Small Cap Stocks: How to Develop your Own Trading Plan

We all want to make obscene amounts of money in the market.

But to do so, we have to establish a plan, and actually stick to it.  Without a plan, you’re really gambling instead of responsibly trading and investing.

Here are some of the key steps to creating a plan for success.

Tip No.  1 – Create a Stock Watch List

A watch list is simply a list of potential stocks you may or may not be interested in trading at some point.  It can range from a couple ideas to dozens.  But I always suggest keeping the list small so you keep from overwhelming yourself. Wait for a particular stock to meet your personal criteria before blindly throwing money at it.

Tip No. 2 – Check the Fundamental and Technical Signs

Economic indicators are a great way to identify what’s happening in a particular sector.  Is the overall sector trend up or down?  Is earnings growth on the up and up.  Are there emerging catalysts that can impact the sector and your trade in particular?

Simply put, fundamental analysis — at its core — entails using real data to arrive at stock’s intrinsic value. Part qualitative and part quantitative, this method analyzes the financial data that is ‘fundamental’ to a company’s future prospects.

As such, fundamental analysts make their investment decisions based largely on:

  • A company’s competitive advantage
  • A company’s earnings growth
  • A company’s sales revenue growth
  • A company’s market share
  • A company’s financial reserves
  • A company’s product pipeline
  • The quality of the company’s management

In doing so, fundamental analysts focus on a company’s financial statements and profit by finding gems that the market has mispriced.

You also want to keep an eye on volume and technical pivot points, using momentum indicators such as Bollinger Bands, relative strength (RSI), MACD, Williams’ %R and Money Flow.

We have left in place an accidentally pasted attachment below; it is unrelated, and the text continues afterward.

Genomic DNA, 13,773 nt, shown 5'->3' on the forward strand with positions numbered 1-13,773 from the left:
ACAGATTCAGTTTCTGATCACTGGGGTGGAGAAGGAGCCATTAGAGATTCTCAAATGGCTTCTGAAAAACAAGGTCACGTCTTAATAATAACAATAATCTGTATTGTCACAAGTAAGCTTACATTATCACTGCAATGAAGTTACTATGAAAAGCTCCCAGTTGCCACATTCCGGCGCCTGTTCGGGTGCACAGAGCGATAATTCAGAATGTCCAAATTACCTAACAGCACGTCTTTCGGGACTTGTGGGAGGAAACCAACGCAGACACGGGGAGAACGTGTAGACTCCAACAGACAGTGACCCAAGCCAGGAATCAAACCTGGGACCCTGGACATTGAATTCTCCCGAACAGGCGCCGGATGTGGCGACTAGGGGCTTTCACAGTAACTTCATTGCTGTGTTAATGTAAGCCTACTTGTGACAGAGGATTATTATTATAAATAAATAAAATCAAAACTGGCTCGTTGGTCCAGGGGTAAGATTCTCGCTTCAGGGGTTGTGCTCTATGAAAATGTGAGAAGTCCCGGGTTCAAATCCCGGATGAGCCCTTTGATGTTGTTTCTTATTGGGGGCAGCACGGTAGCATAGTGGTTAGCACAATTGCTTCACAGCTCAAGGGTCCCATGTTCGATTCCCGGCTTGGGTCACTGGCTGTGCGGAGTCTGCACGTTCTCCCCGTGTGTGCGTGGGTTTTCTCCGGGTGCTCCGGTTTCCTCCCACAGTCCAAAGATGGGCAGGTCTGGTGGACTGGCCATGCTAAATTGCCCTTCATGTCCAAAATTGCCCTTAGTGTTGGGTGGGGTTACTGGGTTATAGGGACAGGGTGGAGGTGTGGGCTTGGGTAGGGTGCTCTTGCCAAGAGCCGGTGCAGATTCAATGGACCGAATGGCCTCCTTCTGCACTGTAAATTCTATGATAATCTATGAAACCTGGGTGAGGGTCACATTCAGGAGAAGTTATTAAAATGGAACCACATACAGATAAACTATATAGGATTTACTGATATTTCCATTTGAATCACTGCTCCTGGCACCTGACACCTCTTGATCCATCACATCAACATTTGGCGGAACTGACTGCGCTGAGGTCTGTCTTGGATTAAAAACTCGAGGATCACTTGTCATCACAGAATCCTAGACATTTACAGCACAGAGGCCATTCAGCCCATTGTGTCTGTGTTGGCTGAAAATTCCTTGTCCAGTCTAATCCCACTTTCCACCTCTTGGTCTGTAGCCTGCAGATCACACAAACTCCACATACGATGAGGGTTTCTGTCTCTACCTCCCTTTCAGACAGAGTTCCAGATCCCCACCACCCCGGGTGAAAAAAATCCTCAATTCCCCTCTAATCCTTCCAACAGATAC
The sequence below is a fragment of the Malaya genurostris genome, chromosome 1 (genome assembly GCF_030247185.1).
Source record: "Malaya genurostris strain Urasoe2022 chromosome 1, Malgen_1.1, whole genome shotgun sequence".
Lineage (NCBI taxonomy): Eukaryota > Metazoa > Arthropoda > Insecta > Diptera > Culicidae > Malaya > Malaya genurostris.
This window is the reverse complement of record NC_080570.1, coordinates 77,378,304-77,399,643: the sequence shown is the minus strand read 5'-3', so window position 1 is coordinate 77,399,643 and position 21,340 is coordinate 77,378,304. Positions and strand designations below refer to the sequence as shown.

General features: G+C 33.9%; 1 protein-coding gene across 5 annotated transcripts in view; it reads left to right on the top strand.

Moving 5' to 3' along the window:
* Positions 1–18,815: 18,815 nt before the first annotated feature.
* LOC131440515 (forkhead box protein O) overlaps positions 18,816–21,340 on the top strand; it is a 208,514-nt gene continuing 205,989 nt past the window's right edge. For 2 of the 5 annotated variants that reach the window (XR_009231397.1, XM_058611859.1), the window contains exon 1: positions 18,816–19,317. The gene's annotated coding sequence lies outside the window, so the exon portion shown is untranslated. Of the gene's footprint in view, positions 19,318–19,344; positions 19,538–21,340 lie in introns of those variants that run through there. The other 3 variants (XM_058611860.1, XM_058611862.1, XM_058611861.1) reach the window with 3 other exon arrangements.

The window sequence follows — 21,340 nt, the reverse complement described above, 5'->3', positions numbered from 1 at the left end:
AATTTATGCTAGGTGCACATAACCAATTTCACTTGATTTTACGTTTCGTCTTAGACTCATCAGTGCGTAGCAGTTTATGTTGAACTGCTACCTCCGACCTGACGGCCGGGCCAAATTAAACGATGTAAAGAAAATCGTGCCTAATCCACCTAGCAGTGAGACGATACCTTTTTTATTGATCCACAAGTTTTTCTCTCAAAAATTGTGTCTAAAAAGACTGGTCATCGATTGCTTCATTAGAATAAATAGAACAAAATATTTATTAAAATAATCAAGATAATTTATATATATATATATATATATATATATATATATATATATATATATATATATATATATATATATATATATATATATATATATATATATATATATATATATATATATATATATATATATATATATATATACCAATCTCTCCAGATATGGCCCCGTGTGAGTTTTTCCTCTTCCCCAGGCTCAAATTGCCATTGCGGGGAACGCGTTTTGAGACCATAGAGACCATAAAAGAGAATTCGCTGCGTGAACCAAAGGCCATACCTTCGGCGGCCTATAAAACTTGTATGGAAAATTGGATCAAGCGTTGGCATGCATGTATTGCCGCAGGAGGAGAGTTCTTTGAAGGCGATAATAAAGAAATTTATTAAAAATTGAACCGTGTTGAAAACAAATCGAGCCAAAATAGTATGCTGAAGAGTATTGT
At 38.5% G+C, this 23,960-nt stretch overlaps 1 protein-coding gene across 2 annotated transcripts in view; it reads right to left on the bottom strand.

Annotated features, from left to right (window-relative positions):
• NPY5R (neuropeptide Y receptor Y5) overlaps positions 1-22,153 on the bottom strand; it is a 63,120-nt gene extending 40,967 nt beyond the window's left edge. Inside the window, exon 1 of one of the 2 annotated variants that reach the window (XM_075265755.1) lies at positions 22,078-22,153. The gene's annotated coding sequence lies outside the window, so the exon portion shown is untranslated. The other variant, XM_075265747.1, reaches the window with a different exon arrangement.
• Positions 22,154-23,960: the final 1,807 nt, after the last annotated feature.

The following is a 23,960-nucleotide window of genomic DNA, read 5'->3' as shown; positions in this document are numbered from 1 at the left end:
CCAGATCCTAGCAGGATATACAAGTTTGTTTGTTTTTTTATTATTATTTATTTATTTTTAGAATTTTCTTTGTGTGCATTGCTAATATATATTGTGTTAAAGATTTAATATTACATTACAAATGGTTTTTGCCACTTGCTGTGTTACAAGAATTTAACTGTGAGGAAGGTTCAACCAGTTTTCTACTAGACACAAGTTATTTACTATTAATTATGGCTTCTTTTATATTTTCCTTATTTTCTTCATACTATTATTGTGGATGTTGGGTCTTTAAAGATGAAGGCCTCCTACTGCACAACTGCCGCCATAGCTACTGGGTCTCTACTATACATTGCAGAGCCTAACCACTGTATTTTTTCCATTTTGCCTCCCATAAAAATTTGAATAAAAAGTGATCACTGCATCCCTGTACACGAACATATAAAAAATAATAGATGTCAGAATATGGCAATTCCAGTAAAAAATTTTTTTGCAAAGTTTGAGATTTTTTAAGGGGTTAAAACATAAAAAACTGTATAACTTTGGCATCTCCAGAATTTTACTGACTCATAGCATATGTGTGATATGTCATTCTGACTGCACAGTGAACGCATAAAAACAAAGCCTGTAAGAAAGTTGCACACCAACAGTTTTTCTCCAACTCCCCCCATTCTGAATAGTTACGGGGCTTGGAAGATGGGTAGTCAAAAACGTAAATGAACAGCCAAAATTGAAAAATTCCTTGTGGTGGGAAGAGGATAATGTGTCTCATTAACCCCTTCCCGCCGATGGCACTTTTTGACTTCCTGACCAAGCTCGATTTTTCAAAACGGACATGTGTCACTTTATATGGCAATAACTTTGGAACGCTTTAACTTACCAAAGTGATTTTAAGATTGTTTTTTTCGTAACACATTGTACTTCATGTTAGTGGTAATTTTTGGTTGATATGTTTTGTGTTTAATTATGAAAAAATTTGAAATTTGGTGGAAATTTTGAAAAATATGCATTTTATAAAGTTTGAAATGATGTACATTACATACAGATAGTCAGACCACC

Tip No. 3 – Have a Stop Loss in Place Always

As an investor, you should be familiar with a stop-loss, or the order given to a brokerage to sell a position once it drops by a certain amount or hits a certain level.

However, a trailing stop-loss adjusts higher as the price of an asset rises, thus allowing the investor to lock in gains.

For example, if a long position were bought at $10 with an initial 25% stop-loss set at $7.50, the trailing-stop would rise in tandem with the asset.

Trailing stop losses are essential in today’s trading environment.

Say you bought stock ABC at $6 a share.  As it pushed toward $9.00 a share just weeks later, you begin to get a bit nervous that the run is coming to a near-term end…

To protect your gains should the bottom begin to fall out, you can use a 10% trailing stop-loss.  In this case, you’d set your trailing stop-loss at $8.10 ($9 x 10% = 90 cents; $9 – 90 cents = $8.10).

This way, should the run end, you still lock in a solid gain of 35%.

Tf the stock continues to head north, nothing happens. The trailing stop-loss isn’t triggered.  However, if the stock turns south and hits that trailing stop-loss, the stock is sold — and you pocket the profit.

It’s a safe, easy strategy that should be part of all portfolios.

Tip No. 4 – Be Mentally Prepared

Success is not always a guarantee.  But if you have a plan in place, you increase your odds significantly.

A trader with no plan for action has already lost.  Do you know when to exit on an up or down move?  What stop losses or trailing stop losses do you have in place? Know these things, and set a plan so you won’t run into “crash and burn” scenarios as often as those with no plan.

Pros know when to just walk away from a trade. Remember, stocks don’t just move up.  They also come down.  With technical markers in place – such as with MACD, and RSI – traders can better pinpoint where things could all fall apart.

Lower expectations.  Inexperienced traders expect to quit their day job and make a fast-paced, hot lifestyle out of trading.  That’s not going to happen.  No one ever became a brain surgeon or rocket scientist first year in. The same applies to trading. If you make a mistake, learn from it.  Don’t repeat it.

Remove all emotion from your trading.  That doesn’t mean you have to have ice flowing through your veins.  It simply means you need to re-think your strategy. No matter what your emotion says, never allow emotion to dictate your trading action.

Never wait to take profits… If you have good profits in hand, take them.  Exit half of the position and let the other half run.  But don’t leave profits on the table for too long.

These are just a few ways to plan ahead.

Make a mental resolution to follow each.  And over time, you may improve your game.